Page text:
Christiansen et al. (54) applied the Naphtali-Sandholm method to natural gas mixtures. They replaced the equilibrium relationships and component vapor rates with the bubble-point equation and total liquid rate to get practically half the number of functions and variables [to iV(C + 2)]. By exclusively using the Soave-Redlich-Kwong equation of state, they were able to use analytical derivatives of revalues and enthalpies with respect to composition and temperature. To improve stability in the calculation, they limited the changes in the independent variables between trials to where each change did not exceed a preset maximum. There is a Naphtali-Sandholm method in the FraChem program of OLI Systems, Florham Park, New Jersey CHEMCAD of Coade Inc, of Houston, Texas PRO/II of Simulation Sciences of Fullerton, California and Distil-R of TECS Software, Houston, Texas. Variations of the Naphtali-Sandholm method are used in other methods such as the homotopy methods (Sec. 4,2.12) and the nonequilibrium methods (Sec. 4.2.13). [Pg.169]

When the vapor phase is ideal, the Kt are independent of the vapor composition. In such a case, the procedure for bubble-point determination is to (1) guess a temperature (2) calculate the K, which equal Yiff/P, where yt is the activity coefficient of the ith component in the liquid phase, f is the fugacity of pure liquid i at system temperature and pressure, and P is the system pressure and (3) check if the preceding bubble-point equation is satisfied. If it is not, repeat the procedure with a different guess. [Pg.118]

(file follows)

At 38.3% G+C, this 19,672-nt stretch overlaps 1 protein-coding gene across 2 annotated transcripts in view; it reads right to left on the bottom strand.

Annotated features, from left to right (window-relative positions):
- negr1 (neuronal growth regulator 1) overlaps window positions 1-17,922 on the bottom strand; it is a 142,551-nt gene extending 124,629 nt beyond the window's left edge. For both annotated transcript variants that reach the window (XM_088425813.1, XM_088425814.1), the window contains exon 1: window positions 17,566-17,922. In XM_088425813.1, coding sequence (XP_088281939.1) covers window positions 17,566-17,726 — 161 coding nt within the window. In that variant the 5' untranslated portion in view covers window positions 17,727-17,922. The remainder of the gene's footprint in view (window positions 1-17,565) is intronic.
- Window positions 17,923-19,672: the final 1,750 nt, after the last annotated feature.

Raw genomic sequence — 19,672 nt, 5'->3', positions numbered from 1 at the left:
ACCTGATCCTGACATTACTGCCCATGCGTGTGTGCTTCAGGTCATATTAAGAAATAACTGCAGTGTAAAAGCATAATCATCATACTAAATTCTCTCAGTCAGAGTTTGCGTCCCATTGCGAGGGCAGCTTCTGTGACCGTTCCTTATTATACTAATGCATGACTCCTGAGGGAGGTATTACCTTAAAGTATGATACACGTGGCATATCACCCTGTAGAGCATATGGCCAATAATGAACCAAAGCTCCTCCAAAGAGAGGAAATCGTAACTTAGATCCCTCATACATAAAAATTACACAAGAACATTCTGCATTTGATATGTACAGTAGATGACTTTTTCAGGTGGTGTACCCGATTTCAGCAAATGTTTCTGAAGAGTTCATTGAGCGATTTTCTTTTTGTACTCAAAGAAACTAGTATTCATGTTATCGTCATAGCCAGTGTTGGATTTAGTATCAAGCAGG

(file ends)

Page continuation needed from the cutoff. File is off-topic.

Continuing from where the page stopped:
In the Newton-Raphson methods, the bubble point equations and energy balances are solved simultaneously for the stage temperatures and vapor flow rates the liquid flow rates follow from the total material balances [Tierney and coworkers, AlChE J., 13, 556 (1967) 15, 897 (1969) Billingsley and Boynton, AIChE /., 17, 65 (1971)]. Similar methods are described by Holland (op. cit.) and by Tomich [AIChE J., 16,229 (1970)]. [Pg.33]

Microporous membranes will fill their pores with wetting fluids by imbibing that fluid in accordance with the laws of capillary rise. The retained fluid can be forced from the filter pores by air pressure applied from the upstream side. The pressure is increased gradually in increments. At a certain pressure level, liquid will be forced first from the set of largest pores, in keeping with the inverse relationship of the applied air pressure P and the diameter of the pore, d, described in the bubble point equation ... [Pg.1755]

The bubble point equation is essentially the capillary rise equation ... [Pg.72]

The necessary bubble-point equation is obtained in the manner described in Chapter 7 by combining (15-2) and (15-3) to eliminate y,j giving... [Pg.675]

Bubble point equation for multiple components under Raoult s Law... [Pg.112]

We, therefore, assume slow boiling here, and thus at any given liquid composition x, the vapor in equilibrium with it may be solved through the bubble point equation ... [Pg.21]

Application. Both the Tomich and the 2iV Newton-Raphson methods are proven methods and have been applied often. The Tomich method was part of the GMB system of The Badger Company, Cambric, Massachusetts, and is in many in-house simulators. Both methods are best for wide- or middle-boiling s iarations. Because one of the equations in the 2N Newton-R hson method is a dew- or bubble-point equation, it may work better for middle or more narrow-boiling mixtures than the Tomich method. Both methods have also been eq>plied to absorber-strippers, thou an SR method is still the best method for the most wide-boiling absorber-strippers. Because of the full Jacobian more numbers to manipulate), for columns over 50 stages these methods will use excessive computer time and memoiy. Also, the solution of the Jacobian is prone to failure when the number of stages is high, and so these methods are not recommended for tall columns. [Pg.165]

See also in sourсe #XX -- [ Pg.72 ]

See also in sourсe #XX -- [ Pg.142 , Pg.145 , Pg.152 , Pg.153 , Pg.164 , Pg.164 , Pg.168 ]

See also in sourсe #XX -- [ Pg.137 , Pg.138 , Pg.139 , Pg.140 ]

** Bubble-point equation deriving **